A normal-looking week around North San Diego County’s coastal region:
I was comparing notes with a top agent yesterday, who agreed that the market is on fire right now. Houses that didn’t sell last year have been selling now, whether they lowered the price or not. Expect the surge to continue until the first week of April – we will lose some steam due to tax day on the 15th, and Easter on the 16th of April.
We noted that it should get hot again for 3-4 weeks, up to graduation season, and then another surge after the Fourth of July for a month or so!
Click on the ‘Read More’ link below for the NSDCC active-inventory data:
Historically we have considered our market to be relatively ‘healthy’ when the actives-to-pendings ratio is around 2.0. When you compare today’s stats to last February – we’re looking pretty good!
NSDCC detached-home market (La Jolla to Carlsbad):
Oct 28, 2015
Feb 1, 2016
Mar 23, 2016
June 21, 2016
Aug 17, 2016
Dec 4, 2016
Feb 4, 2017
For those wondering how we will get out of the gate in 2017, consider how fast the market picked up last year – by mid-March, we were already in full-tilt boogie mode, reflected in the lowest ratio of the year!
Here are last February’s Actives/Pendings for each area:
February 1, 2016
Median LP of ACT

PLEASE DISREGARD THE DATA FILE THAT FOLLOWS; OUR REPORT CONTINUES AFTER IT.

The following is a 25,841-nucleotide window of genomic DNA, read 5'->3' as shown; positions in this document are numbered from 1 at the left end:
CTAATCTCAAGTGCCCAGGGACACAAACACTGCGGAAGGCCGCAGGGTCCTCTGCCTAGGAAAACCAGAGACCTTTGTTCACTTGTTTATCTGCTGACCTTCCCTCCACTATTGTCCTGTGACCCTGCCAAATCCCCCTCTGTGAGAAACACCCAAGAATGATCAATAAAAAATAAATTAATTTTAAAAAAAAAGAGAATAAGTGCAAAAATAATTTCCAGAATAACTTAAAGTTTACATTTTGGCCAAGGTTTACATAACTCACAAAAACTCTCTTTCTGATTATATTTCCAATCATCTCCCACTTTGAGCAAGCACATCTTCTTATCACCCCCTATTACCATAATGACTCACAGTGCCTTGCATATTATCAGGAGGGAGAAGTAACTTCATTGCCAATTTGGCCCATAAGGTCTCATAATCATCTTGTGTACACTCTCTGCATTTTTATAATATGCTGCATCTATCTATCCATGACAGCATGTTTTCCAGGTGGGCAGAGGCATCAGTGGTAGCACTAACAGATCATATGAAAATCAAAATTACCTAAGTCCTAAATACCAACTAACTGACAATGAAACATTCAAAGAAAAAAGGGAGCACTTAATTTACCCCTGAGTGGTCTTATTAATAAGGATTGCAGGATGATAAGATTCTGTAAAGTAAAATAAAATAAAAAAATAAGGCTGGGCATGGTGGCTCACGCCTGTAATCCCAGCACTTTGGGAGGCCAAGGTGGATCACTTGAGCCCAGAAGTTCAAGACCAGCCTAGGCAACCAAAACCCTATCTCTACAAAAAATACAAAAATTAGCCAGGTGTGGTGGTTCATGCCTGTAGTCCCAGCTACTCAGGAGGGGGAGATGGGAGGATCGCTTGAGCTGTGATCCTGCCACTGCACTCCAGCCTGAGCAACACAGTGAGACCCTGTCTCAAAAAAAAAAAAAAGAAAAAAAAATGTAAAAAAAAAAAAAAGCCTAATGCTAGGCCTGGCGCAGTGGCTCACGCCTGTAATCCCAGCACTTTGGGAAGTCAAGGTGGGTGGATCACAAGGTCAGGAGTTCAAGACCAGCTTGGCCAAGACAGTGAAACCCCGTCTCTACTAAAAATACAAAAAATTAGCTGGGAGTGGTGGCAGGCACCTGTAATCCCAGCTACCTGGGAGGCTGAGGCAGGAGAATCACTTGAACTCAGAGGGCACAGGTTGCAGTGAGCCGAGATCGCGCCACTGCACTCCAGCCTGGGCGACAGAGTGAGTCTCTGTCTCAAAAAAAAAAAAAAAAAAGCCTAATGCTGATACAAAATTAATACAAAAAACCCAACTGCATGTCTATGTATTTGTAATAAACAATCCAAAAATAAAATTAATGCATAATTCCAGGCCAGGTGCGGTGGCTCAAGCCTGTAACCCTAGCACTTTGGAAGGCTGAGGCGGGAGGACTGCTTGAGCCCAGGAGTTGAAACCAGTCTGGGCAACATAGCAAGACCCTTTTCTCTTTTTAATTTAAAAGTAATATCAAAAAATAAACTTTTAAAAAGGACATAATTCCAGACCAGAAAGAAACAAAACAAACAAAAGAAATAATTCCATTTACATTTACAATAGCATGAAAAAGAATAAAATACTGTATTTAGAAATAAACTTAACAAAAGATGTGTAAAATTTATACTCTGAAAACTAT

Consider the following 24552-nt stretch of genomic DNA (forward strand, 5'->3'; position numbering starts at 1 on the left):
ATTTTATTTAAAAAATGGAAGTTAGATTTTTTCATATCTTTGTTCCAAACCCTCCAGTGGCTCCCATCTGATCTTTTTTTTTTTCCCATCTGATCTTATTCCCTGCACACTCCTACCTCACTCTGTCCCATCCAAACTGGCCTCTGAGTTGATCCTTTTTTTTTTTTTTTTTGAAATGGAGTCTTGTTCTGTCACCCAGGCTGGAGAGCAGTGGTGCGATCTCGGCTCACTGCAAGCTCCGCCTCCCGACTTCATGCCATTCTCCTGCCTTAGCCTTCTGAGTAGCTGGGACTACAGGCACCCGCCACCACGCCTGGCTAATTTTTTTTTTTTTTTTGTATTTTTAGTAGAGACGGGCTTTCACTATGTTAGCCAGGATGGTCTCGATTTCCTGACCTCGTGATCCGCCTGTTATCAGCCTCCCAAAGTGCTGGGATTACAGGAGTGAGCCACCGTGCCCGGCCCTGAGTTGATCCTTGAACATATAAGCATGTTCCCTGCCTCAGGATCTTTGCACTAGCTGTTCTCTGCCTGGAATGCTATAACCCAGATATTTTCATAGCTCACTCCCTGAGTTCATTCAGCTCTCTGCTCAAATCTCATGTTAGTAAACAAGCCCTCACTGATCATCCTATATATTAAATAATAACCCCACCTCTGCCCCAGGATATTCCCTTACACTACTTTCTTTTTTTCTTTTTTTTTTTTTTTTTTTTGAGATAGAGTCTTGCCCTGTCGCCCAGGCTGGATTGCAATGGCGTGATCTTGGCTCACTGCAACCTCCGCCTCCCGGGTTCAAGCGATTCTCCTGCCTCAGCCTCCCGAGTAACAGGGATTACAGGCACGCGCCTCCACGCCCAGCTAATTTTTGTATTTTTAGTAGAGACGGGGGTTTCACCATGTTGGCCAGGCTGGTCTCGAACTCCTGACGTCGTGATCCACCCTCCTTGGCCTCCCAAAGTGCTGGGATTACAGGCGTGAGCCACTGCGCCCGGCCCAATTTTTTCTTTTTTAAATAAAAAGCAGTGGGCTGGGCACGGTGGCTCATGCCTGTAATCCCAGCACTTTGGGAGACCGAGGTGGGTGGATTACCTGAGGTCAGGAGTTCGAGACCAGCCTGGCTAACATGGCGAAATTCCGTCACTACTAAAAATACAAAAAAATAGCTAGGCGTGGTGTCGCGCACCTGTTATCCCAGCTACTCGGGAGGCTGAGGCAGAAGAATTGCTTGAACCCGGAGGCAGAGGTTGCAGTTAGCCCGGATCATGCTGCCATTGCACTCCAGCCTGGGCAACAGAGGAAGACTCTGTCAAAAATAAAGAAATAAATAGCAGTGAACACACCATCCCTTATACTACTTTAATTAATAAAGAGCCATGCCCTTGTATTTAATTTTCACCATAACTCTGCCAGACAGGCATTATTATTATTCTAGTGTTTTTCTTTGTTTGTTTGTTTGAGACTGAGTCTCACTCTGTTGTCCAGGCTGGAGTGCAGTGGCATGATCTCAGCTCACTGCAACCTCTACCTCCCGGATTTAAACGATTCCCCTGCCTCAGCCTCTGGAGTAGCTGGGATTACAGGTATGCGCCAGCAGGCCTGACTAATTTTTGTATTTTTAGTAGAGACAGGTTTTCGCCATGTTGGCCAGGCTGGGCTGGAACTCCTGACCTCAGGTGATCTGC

Here are today’s numbers – every area except the ultra-high end is sporting a sub-2.0 ratio going into the selling season! Carmel Valley has 41% fewer active listings than a year ago, and the median list price of their active listings today is 33% higher than last year!
Buyers are wondering, “When will we see more inventory?”
We got off to a hot start in 2016, with the first three months having more new listings than in previous years. But last month was a dud, relatively.
NSDCC New Listings By Month
This is the chart of NSDCC sales sorted by the month they went pending. In spite of the surge of new listings in the first quarter of 2016, sales in January and February were the lowest of recent years.
NSDCC Sales Sorted By The Month They Went Pending
I think buyers will be somewhat hesitant in 2017, and sales might get off to a slower start like we did last year. But there are 306 NSDCC houses that are currently pending! By March, we should be rocking.
Just a month after President Donald Trump’s inauguration, a federal anti-money laundering program that targets luxury real estate is set to expire.
The dragnet monitors pricey home deals for signs of dirty cash, helping detect criminals who launder money through real estate. Manhattan and Miami-Dade County were the first markets scrutinized by the feds.
Here’s the big question: Will Trump — who made his money as a developer — keep the heat on the real estate industry? And if the administration of a developer-turned-president chooses not to renew or expand the regulations, will it be perceived as a conflict of interest.
Unlike other industries where cash changes hands freely, real estate has few checks on buyers.
Drug dealers and corrupt foreign officials have been busted buying condos and mansions in the United States. While the Obama administration rules were blasted by developers and brokers as faulty, they don’t seem to have hurt business as much as first feared since going into effect in March.